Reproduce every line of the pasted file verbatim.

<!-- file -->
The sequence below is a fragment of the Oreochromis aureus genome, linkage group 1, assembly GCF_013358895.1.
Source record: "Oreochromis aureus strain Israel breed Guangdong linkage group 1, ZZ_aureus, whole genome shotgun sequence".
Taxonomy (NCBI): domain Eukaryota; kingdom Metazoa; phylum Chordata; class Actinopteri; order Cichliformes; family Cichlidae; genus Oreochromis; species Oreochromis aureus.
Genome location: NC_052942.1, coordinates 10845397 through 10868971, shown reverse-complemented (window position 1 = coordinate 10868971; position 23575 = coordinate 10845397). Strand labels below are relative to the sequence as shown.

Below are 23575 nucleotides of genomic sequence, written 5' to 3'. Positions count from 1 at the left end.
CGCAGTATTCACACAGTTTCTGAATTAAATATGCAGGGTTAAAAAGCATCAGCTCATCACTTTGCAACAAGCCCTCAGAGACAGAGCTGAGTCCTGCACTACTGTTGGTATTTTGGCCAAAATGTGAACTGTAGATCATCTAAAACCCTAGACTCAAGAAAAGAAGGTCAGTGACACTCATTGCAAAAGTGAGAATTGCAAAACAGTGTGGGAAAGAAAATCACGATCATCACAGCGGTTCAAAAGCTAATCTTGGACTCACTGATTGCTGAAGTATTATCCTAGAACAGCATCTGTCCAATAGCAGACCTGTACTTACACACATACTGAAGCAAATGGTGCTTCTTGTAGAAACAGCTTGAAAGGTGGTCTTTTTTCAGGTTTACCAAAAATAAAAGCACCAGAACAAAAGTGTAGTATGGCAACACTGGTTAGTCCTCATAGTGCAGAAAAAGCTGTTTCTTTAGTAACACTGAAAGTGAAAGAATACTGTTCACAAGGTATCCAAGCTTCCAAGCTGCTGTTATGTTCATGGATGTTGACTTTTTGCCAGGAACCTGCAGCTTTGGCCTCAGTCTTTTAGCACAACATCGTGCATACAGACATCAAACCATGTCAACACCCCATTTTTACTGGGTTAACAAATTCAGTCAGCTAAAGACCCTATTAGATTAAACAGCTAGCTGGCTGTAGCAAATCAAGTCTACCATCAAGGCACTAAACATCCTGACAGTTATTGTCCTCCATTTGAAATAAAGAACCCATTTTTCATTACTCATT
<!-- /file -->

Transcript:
The sequence below is a fragment of the Oreochromis aureus genome, linkage group 1, assembly GCF_013358895.1.
Source record: "Oreochromis aureus strain Israel breed Guangdong linkage group 1, ZZ_aureus, whole genome shotgun sequence".
Taxonomy (NCBI): domain Eukaryota; kingdom Metazoa; phylum Chordata; class Actinopteri; order Cichliformes; family Cichlidae; genus Oreochromis; species Oreochromis aureus.
Genome location: NC_052942.1, coordinates 10845397 through 10868971, shown reverse-complemented (window position 1 = coordinate 10868971; position 23575 = coordinate 10845397). Strand labels below are relative to the sequence as shown.

Below are 23575 nucleotides of genomic sequence, written 5' to 3'. Positions count from 1 at the left end.
CGCAGTATTCACACAGTTTCTGAATTAAATATGCAGGGTTAAAAAGCATCAGCTCATCACTTTGCAACAAGCCCTCAGAGACAGAGCTGAGTCCTGCACTACTGTTGGTATTTTGGCCAAAATGTGAACTGTAGATCATCTAAAACCCTAGACTCAAGAAAAGAAGGTCAGTGACACTCATTGCAAAAGTGAGAATTGCAAAACAGTGTGGGAAAGAAAATCACGATCATCACAGCGGTTCAAAAGCTAATCTTGGACTCACTGATTGCTGAAGTATTATCCTAGAACAGCATCTGTCCAATAGCAGACCTGTACTTACACACATACTGAAGCAAATGGTGCTTCTTGTAGAAACAGCTTGAAAGGTGGTCTTTTTTCAGGTTTACCAAAAATAAAAGCACCAGAACAAAAGTGTAGTATGGCAACACTGGTTAGTCCTCATAGTGCAGAAAAAGCTGTTTCTTTAGTAACACTGAAAGTGAAAGAATACTGTTCACAAGGTATCCAAGCTTCCAAGCTGCTGTTATGTTCATGGATGTTGACTTTTTGCCAGGAACCTGCAGCTTTGGCCTCAGTCTTTTAGCACAACATCGTGCATACAGACATCAAACCATGTCAACACCCCATTTTTACTGGGTTAACAAATTCAGTCAGCTAAAGACCCTATTAGATTAAACAGCTAGCTGGCTGTAGCAAATCAAGTCTACCATCAAGGCACTAAACATCCTGACAGTTATTGTCCTCCATTTGAAATAAAGAACCCATTTTTCATTACTCATT